Last spring, I had the pleasure of working with my friend Leah Cevoli and film director Mark Netter to design the IndieGoGo campaign for Nightmare Code, "the indie sci-fi thriller about a behavior recognition technology start-up whose software begins modifying human behavior - with terrifying results."
I had such a fun time designing graphics that were spooky and techy; using lines of code taken directly from the Nightmare Code website to create a background texture.
But that's when things started to get...weird. I swear to you, dear readers, that this is no joke. I remember a few phone calls with Mark we bounced around ideas of designing graphics that looked like a user interface that was being taken over by "ROPER", the fictional name for the film's software-gone-evil. It was fun times all around and I was jazzed about the idea.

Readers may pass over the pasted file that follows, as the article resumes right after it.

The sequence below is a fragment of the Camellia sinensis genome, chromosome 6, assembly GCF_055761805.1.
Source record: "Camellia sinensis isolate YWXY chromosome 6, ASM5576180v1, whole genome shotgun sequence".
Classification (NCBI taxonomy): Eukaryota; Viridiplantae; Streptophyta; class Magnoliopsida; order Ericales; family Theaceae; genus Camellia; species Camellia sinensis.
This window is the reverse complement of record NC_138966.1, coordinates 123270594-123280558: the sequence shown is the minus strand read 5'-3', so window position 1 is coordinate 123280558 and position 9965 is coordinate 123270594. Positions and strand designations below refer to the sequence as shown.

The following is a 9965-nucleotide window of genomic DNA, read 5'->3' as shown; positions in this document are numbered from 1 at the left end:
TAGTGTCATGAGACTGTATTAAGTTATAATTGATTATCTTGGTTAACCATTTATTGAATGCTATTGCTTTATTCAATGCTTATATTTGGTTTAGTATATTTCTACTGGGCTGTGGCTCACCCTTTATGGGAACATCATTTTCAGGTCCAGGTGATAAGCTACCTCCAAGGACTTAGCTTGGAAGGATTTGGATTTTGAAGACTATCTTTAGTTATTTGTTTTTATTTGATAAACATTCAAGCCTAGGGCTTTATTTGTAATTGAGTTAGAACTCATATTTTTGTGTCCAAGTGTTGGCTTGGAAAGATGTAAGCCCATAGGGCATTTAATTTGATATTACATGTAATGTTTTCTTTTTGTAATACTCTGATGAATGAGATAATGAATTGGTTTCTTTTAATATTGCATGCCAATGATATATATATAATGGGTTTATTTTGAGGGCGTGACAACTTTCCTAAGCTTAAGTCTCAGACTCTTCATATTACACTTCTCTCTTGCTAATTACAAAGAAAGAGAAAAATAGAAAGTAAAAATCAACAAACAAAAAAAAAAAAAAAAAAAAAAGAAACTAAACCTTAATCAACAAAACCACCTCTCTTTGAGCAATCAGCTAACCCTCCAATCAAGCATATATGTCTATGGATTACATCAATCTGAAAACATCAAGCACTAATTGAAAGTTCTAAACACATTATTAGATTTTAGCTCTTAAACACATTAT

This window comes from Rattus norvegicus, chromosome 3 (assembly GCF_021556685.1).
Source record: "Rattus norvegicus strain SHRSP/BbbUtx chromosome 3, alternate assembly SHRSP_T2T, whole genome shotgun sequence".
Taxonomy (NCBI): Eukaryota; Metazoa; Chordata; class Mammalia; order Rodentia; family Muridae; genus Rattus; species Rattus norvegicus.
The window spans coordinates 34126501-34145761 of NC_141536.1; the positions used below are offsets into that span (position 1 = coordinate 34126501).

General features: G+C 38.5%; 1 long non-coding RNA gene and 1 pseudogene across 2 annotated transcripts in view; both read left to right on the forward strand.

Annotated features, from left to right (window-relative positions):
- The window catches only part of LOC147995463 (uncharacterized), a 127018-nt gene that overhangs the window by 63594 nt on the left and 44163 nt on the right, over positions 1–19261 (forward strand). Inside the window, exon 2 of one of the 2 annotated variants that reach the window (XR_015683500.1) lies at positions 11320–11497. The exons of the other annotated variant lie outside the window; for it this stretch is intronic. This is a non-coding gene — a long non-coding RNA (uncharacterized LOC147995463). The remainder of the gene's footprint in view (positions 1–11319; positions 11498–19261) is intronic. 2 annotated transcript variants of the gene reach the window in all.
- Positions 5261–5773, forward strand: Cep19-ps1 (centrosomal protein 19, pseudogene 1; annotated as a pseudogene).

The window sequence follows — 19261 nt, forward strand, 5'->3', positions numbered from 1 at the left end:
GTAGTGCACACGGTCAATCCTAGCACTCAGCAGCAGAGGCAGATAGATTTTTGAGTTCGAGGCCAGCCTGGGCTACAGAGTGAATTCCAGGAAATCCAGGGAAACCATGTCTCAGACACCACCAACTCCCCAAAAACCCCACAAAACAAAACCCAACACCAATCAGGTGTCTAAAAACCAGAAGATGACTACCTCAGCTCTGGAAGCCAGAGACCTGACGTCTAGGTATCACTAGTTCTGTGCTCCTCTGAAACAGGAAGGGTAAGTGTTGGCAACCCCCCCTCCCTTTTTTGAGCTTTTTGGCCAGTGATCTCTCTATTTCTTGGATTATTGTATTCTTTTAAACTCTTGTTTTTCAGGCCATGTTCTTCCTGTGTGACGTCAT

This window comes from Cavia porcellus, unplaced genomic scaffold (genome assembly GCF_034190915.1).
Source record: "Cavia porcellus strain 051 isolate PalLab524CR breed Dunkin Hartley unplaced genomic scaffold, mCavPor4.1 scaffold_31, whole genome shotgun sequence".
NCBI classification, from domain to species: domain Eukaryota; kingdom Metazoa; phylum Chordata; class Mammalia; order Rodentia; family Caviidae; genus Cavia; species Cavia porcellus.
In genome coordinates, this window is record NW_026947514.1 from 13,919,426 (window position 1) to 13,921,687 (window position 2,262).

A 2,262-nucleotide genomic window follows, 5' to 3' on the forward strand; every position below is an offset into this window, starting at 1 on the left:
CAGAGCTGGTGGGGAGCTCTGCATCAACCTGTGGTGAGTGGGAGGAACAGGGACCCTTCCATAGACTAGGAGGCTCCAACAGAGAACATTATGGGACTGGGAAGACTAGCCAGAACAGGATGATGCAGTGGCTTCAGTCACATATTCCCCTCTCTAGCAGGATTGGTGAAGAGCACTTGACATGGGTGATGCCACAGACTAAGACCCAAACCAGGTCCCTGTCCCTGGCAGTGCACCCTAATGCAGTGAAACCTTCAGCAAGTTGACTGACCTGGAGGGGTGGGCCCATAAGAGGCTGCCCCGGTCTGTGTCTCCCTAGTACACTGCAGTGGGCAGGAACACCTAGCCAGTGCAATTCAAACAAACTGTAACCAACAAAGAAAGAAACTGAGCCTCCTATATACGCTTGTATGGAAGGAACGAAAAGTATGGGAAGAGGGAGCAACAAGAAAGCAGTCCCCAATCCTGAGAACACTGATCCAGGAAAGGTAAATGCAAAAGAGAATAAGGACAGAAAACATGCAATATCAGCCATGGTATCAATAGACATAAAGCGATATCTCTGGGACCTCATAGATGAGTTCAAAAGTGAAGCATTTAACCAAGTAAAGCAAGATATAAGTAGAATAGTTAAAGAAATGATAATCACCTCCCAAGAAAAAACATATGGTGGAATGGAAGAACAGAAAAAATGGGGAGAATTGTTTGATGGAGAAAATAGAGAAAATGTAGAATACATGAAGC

Then, one day I was working on these graphics, and my Photoshop document starts...flickering. Figuring it was just my junky PC acting up, I continued on. But then, this happened:
With each click, the glitch grew worse. Fuzzy static lines flickered and distorted the Nightmare Code images in my Photoshop window.
At this point, I was fully freaked. The Nightmare Code? Maybe it was real after all. And I had been infected. Of course, I had to email the whole team my screenshots and let them know immediately that their movie was coming to life in my computer:
It happened a few more times during the course of that campaign. But *only* when I was working on Nightmare Code documents. After the campaign ended, the glitch never happened again.
All I'm saying is keep a close eye on your tech gadgets, kiddos. You're are not alone.
(P.S. Happy Halloween and congratulations to The Nightmare Code for winning Best Thriller Feature Film at The 14th Annual Shriekfest!)